On with this trend of summer-related posts. If you have been in a dark-coloured car on a hot summer’s day, you may find that you’re roasting inside, whereas you may feel slightly cooler in a light-coloured car. Physics can help explain why.
Heat can be transferred in three ways: conduction, convection, and radiation. All objects continually emit and absorb heat by infrared radiation. If an object is hotter than its surroundings, it will emit more heat than it absorbs, so it will gradually cool down. Likewise, if an object is cooler than its surroundings, it will absorb more heat than it emits, so it will gradually warm up. The greater the difference in temperature between the object and its surroundings, the more quickly heat will be transferred. For example, a hot object will cool down more quickly in a refrigerator than at room temperature.
As a general rule, dark surfaces are more efficient at emitting and also at absorbing radiation, whilst light surfaces are poor at emitting radiation and more efficient at reflecting radiation away.
Heat from the Sun is transferred by radiation. Because a car is usually cooler than its surroundings in direct sunlight, how efficiently the car absorbs radiation will determine how quickly it will heat up. A dark-coloured car will generally absorb radiation more efficiently than a light-coloured car, and the difference in temperature can be up to several degrees Celsius. Therefore energy can also be saved from not needing to use your air conditioning system as often.
This reasoning also explains why you see few dark-coloured parasols.
There is a myth that white clothing is generally keeps you cooler in the summer. But then surely the Bedouins who pace through the desert every day will roast in their black clothing?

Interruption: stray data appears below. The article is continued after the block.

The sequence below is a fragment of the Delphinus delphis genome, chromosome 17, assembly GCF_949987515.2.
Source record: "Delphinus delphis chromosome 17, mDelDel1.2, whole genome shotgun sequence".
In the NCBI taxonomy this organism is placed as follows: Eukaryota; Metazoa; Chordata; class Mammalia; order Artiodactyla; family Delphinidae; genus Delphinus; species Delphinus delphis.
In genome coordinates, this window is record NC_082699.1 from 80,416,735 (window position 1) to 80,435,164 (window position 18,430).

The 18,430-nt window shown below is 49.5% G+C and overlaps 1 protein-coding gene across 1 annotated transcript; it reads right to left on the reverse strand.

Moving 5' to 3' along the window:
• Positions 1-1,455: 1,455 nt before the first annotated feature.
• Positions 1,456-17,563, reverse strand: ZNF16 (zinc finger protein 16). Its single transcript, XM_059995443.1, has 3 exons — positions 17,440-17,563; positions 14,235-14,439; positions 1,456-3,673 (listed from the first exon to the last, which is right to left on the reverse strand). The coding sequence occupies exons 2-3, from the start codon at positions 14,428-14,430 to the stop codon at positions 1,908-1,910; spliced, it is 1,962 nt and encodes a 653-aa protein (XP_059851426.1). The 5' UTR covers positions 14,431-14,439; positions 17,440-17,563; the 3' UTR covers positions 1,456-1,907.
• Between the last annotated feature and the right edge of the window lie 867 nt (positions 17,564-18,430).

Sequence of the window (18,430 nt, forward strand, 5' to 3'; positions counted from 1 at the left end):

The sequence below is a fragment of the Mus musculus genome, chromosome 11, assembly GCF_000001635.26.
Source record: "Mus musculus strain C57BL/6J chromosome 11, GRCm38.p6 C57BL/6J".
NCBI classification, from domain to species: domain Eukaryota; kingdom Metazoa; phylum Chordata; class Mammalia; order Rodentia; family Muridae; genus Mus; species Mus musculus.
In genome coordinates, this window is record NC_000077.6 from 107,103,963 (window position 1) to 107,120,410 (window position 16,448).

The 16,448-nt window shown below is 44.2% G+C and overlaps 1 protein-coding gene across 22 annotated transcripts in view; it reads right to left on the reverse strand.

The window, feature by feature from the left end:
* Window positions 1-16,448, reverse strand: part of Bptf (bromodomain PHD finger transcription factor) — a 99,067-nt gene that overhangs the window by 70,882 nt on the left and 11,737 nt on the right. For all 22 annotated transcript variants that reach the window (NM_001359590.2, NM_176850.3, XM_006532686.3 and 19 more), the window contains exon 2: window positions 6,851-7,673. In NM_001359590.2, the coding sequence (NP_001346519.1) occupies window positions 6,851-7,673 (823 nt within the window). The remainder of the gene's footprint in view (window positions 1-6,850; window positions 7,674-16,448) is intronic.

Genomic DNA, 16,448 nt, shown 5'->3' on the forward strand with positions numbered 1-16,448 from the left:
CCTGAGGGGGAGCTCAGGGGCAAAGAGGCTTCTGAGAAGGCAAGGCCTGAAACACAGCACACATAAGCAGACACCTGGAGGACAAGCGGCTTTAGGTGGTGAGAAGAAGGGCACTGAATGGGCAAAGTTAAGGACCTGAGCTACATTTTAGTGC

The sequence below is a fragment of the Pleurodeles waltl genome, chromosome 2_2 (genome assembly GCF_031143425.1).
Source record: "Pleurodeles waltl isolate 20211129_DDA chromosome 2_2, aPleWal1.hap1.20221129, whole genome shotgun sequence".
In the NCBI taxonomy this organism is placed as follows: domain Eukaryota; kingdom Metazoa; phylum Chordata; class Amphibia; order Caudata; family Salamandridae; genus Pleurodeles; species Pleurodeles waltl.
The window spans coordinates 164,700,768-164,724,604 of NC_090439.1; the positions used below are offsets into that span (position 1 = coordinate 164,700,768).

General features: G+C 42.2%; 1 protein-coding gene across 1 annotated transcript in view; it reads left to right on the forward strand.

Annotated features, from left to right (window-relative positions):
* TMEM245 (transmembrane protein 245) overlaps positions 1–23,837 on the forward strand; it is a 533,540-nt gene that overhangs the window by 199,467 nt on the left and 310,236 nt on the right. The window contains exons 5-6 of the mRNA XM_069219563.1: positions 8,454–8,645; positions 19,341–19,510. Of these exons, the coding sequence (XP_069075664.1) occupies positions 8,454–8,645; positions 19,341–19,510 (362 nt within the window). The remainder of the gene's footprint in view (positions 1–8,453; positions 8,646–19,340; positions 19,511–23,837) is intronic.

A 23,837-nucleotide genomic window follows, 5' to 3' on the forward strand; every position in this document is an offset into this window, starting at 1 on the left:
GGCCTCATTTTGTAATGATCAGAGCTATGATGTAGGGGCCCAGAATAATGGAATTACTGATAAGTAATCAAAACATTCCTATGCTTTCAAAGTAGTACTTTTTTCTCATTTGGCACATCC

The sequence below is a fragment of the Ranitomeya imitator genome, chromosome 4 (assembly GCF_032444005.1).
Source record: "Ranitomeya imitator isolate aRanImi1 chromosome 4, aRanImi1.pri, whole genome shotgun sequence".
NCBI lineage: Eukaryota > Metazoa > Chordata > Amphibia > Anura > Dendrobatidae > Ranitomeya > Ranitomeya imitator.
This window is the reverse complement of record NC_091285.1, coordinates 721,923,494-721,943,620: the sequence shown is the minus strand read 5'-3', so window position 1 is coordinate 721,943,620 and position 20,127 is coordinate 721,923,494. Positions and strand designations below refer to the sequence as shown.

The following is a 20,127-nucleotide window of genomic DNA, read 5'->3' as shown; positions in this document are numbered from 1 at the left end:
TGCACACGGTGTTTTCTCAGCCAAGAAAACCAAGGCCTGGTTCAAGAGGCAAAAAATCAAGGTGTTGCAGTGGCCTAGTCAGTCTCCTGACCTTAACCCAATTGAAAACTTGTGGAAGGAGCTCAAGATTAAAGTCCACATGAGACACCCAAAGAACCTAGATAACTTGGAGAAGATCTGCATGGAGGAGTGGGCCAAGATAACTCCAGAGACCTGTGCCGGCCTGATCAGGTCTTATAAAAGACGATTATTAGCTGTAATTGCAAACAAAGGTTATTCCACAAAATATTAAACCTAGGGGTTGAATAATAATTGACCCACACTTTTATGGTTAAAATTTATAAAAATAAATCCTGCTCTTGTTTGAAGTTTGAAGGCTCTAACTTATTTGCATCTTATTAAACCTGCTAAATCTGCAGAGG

There is some truth to this myth, but it is also incomplete. With clothing, it is a little more complicated because many factors are involved. These include how the intensity of the radiation from the Sun compares with that from your body (which will change if you step into shade); whether there is wind or not; the material the clothing is made out of, etc.
It is true that light colours will reflect radiation more efficiently, but this can also work against you on the inside by reflecting the radiation emitted by your body back to yourself. While dark colours are more efficient at absorbing radiation, they are also more efficient at emitting radiation, including that from your body. However, some general results can be concluded.
Firstly: it is almost certain that tight, thin, black clothing is a terrible idea unless you want to be cooked. The black clothing will absorb radiation very efficiently, heat up and stick to your skin. If you do wear black, it needs to be loose.
Secondly: loose, black clothing is not as bad an idea as you think. It can be better at keeping you cool than white if there is wind, because the wind is able to convect away the radiation emitted towards your body. This may be a reason why some desert dwellers wear loose, black clothing.
Thirdly: if there is no wind and you are mostly in direct, intense sunlight, then loose, white clothing is usually better since the benefit of being able to reflect away radiation outweighs the trapping of heat on the inside.
Otherwise, the differences between light and dark clothing is insignificant and often vary.
Theoretically, if the clothing had white on the outside and black on the inside, it would be very efficient at keeping you cool. But I don’t see any being sold out there unfortunately (I’m sure it would be the new fashion trend).